Why The Dow Will Plunge To 7,000

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One theory of economics says that any market can return to a point where it has been in the past. The Great Recession was, by some measures as bad as the Great Depression. Unemployment was 3.6% in November 1966. It was at 4% in December 1999. There is no precedent for zero unemployment, but those two periods came close.

Recent movements in the stock market could repeat themselves as the economy lurches toward another recession. The DJIA fell to just below 6,630 on March 2, 2009. Back in October 2007, 17 months earlier, it briefly traded above 14,000. What happened? The most frequent answer is the recession that lasted from December 2007 until June 2009, a period determined by the National Bureau of Economic Research, caused the collapse. The recession lasted 18 months, which made it the longest of any downturn since World War II.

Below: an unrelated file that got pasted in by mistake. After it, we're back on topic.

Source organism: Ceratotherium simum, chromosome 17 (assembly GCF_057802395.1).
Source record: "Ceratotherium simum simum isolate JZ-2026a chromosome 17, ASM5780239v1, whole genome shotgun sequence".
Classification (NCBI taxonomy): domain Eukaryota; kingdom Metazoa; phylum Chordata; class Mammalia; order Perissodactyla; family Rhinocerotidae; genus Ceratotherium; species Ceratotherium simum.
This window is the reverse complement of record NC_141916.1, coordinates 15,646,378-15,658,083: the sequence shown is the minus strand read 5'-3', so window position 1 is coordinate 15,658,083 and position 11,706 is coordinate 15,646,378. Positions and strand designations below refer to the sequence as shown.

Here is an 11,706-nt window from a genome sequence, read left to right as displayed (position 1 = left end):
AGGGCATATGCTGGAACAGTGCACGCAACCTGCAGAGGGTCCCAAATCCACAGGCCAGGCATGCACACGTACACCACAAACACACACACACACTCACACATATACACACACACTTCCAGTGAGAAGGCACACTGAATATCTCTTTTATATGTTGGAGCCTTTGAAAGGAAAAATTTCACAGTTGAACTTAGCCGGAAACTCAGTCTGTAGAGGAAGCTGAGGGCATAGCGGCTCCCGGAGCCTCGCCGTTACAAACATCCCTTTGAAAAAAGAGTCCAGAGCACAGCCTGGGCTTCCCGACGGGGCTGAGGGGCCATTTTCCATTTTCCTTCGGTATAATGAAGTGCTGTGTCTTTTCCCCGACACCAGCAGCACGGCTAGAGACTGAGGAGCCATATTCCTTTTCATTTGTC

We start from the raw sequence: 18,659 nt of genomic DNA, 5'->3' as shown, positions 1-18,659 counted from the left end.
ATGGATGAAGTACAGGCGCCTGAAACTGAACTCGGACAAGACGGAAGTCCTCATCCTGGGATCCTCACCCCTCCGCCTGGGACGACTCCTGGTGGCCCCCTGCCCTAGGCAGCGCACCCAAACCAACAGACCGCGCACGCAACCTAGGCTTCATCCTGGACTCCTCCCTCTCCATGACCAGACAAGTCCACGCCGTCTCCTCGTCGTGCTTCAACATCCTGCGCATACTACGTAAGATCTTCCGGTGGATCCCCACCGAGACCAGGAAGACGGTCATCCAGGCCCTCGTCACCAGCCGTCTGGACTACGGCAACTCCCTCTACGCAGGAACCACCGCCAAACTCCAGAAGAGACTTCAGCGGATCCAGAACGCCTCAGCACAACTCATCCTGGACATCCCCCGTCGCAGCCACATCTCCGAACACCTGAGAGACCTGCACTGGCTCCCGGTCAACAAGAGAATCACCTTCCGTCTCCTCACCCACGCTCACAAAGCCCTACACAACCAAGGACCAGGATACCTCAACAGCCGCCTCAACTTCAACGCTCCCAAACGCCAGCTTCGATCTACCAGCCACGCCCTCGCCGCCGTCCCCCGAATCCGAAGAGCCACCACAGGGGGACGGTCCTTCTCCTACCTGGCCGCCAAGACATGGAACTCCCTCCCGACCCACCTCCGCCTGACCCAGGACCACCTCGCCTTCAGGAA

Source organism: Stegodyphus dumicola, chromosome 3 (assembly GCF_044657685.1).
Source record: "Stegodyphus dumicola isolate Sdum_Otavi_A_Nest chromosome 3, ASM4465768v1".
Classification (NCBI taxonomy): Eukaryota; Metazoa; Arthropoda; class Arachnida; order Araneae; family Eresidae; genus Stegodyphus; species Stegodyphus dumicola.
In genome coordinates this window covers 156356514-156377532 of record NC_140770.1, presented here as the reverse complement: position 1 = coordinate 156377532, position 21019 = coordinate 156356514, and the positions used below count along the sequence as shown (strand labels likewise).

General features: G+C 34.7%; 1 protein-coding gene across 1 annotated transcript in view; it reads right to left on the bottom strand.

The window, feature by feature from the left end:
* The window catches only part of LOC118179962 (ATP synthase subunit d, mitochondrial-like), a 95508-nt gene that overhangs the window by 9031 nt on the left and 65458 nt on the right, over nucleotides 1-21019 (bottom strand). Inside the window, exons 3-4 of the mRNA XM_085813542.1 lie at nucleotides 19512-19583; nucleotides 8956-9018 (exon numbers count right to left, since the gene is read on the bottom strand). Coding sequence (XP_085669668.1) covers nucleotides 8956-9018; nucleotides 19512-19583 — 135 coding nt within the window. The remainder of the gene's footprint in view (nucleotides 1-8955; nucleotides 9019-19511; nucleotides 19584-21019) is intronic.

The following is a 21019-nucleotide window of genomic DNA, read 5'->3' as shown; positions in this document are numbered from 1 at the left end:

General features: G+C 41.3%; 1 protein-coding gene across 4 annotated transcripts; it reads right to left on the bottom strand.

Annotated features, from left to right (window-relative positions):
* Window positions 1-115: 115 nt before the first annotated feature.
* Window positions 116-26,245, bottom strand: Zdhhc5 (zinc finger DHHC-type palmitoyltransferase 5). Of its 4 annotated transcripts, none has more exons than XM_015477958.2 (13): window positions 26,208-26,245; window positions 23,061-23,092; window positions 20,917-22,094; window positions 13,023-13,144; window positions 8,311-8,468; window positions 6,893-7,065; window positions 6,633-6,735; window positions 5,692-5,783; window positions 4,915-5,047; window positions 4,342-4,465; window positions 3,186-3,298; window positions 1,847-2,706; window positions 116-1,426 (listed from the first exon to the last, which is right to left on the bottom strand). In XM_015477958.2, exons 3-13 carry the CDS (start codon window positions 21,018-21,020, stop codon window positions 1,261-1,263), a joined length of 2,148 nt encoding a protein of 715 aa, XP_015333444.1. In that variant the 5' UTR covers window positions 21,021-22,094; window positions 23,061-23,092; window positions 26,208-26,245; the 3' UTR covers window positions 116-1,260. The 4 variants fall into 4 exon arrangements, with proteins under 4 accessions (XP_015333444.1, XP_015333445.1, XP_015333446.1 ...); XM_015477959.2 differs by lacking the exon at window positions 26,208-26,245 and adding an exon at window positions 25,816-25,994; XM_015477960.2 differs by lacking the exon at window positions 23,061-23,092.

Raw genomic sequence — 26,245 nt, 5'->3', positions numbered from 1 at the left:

The DJIA could drop below 7,000 again before the middle of next year, down from 12,000 where it trades now. The market fell over 50% last 2008 and 2009. A correction to 7,000 this time would be 42%.

The major drivers of a sharp drop in the DJIA would be: